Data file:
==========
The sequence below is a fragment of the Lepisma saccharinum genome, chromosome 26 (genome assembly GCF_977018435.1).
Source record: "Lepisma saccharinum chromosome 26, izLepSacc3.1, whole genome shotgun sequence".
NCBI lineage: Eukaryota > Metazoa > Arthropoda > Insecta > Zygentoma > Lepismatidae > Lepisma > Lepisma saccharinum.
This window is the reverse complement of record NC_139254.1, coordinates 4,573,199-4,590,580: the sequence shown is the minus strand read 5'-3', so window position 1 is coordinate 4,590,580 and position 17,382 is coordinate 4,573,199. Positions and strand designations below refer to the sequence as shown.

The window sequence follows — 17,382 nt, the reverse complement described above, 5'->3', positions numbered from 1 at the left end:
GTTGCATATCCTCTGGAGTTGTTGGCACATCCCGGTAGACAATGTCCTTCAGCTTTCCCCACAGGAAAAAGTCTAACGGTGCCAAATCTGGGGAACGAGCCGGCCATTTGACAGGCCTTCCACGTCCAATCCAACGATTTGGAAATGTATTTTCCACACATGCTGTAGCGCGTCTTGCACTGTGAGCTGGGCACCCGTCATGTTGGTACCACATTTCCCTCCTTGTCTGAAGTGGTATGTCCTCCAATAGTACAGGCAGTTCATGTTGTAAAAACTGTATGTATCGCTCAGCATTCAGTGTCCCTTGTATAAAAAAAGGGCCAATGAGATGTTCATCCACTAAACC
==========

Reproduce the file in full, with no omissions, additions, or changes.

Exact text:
The sequence below is a fragment of the Lepisma saccharinum genome, chromosome 26 (genome assembly GCF_977018435.1).
Source record: "Lepisma saccharinum chromosome 26, izLepSacc3.1, whole genome shotgun sequence".
NCBI lineage: Eukaryota > Metazoa > Arthropoda > Insecta > Zygentoma > Lepismatidae > Lepisma > Lepisma saccharinum.
This window is the reverse complement of record NC_139254.1, coordinates 4,573,199-4,590,580: the sequence shown is the minus strand read 5'-3', so window position 1 is coordinate 4,590,580 and position 17,382 is coordinate 4,573,199. Positions and strand designations below refer to the sequence as shown.

The window sequence follows — 17,382 nt, the reverse complement described above, 5'->3', positions numbered from 1 at the left end:
GTTGCATATCCTCTGGAGTTGTTGGCACATCCCGGTAGACAATGTCCTTCAGCTTTCCCCACAGGAAAAAGTCTAACGGTGCCAAATCTGGGGAACGAGCCGGCCATTTGACAGGCCTTCCACGTCCAATCCAACGATTTGGAAATGTATTTTCCACACATGCTGTAGCGCGTCTTGCACTGTGAGCTGGGCACCCGTCATGTTGGTACCACATTTCCCTCCTTGTCTGAAGTGGTATGTCCTCCAATAGTACAGGCAGTTCATGTTGTAAAAACTGTATGTATCGCTCAGCATTCAGTGTCCCTTGTATAAAAAAAGGGCCAATGAGATGTTCATCCACTAAACC